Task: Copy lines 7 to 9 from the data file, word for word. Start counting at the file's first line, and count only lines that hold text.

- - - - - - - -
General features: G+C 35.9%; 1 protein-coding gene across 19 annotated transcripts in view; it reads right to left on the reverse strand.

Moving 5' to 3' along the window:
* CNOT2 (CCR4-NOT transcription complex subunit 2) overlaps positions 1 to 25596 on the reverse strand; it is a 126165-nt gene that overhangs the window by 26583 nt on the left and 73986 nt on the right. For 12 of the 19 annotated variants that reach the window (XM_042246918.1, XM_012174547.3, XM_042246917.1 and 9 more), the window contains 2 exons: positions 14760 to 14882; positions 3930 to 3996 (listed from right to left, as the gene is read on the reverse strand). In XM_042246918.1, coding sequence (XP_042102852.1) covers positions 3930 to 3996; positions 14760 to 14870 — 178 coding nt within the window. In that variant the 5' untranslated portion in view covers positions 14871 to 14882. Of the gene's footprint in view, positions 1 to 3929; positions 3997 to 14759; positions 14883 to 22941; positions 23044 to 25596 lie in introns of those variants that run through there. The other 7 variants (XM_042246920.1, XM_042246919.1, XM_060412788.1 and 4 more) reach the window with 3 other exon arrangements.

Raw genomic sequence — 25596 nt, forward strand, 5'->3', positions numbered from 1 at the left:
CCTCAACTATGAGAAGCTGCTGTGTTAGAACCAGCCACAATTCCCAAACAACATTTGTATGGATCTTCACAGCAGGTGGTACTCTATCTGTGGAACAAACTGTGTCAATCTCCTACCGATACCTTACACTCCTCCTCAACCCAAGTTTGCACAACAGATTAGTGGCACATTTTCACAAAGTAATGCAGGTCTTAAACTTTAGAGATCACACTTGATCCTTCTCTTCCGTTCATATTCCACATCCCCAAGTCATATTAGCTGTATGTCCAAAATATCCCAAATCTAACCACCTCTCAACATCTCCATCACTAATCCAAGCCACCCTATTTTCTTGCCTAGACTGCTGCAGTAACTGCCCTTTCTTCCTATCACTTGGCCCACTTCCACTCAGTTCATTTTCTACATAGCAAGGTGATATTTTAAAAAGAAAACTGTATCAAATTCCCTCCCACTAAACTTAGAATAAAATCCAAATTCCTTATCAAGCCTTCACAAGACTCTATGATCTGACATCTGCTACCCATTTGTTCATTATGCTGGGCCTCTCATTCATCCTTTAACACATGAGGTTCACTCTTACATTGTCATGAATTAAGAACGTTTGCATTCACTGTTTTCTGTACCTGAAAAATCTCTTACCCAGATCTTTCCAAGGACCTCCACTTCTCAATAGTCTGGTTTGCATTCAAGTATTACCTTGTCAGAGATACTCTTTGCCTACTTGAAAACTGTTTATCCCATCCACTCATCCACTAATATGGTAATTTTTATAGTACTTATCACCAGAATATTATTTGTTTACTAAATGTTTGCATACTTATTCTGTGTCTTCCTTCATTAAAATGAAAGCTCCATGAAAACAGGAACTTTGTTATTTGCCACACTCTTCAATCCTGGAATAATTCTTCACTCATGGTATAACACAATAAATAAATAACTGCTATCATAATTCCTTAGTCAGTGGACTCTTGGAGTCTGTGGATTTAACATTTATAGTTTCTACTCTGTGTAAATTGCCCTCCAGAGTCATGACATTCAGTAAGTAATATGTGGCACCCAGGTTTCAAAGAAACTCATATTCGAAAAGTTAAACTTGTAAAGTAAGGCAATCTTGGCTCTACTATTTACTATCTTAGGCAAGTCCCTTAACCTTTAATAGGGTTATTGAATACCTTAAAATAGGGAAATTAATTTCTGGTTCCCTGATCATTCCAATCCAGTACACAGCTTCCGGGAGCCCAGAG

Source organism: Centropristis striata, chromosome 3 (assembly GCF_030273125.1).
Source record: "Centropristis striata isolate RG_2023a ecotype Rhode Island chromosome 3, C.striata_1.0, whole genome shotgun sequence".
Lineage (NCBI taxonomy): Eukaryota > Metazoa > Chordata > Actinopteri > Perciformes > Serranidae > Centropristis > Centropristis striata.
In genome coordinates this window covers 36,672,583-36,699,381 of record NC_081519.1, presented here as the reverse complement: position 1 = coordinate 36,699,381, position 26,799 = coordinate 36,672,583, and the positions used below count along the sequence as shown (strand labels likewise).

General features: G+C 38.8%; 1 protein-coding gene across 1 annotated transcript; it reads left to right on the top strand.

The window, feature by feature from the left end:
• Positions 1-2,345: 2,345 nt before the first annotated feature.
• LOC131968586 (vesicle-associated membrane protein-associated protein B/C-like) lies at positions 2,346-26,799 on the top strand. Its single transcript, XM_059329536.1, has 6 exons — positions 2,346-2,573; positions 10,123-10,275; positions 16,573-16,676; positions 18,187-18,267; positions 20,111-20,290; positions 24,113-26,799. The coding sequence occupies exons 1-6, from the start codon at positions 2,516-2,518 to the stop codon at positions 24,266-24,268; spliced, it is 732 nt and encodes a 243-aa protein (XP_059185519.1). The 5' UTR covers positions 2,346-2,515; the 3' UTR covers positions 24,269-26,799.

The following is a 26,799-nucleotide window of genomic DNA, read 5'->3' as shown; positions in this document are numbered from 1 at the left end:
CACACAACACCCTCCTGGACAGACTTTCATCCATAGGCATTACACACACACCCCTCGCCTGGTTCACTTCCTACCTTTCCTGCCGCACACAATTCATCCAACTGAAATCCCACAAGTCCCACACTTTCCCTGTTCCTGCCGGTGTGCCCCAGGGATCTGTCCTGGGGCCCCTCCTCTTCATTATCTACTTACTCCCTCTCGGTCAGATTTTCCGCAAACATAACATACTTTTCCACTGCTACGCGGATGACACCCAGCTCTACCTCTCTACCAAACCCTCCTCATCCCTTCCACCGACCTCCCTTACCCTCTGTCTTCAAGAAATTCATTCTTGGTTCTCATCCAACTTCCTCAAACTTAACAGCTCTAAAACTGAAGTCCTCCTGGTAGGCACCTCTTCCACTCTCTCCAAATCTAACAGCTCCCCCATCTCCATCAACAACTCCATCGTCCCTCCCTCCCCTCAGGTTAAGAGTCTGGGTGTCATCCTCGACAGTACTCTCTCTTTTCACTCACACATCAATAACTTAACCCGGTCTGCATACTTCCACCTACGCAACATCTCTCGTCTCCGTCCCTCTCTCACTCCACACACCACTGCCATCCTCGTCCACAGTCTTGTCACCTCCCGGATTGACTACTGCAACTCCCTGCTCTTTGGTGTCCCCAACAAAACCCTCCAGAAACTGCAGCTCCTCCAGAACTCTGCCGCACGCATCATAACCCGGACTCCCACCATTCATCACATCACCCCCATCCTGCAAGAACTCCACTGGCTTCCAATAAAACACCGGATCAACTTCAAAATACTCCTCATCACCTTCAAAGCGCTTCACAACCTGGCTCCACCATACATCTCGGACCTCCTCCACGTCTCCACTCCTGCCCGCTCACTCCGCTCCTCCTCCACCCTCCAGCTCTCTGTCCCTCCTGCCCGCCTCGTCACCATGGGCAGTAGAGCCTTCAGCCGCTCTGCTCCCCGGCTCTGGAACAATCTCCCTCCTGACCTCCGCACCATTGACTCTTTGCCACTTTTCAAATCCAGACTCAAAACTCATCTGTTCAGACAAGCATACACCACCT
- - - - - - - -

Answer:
Source record: "Centropristis striata isolate RG_2023a ecotype Rhode Island chromosome 3, C.striata_1.0, whole genome shotgun sequence".
Lineage (NCBI taxonomy): Eukaryota > Metazoa > Chordata > Actinopteri > Perciformes > Serranidae > Centropristis > Centropristis striata.
In genome coordinates this window covers 36,672,583-36,699,381 of record NC_081519.1, presented here as the reverse complement: position 1 = coordinate 36,699,381, position 26,799 = coordinate 36,672,583, and the positions used below count along the sequence as shown (strand labels likewise).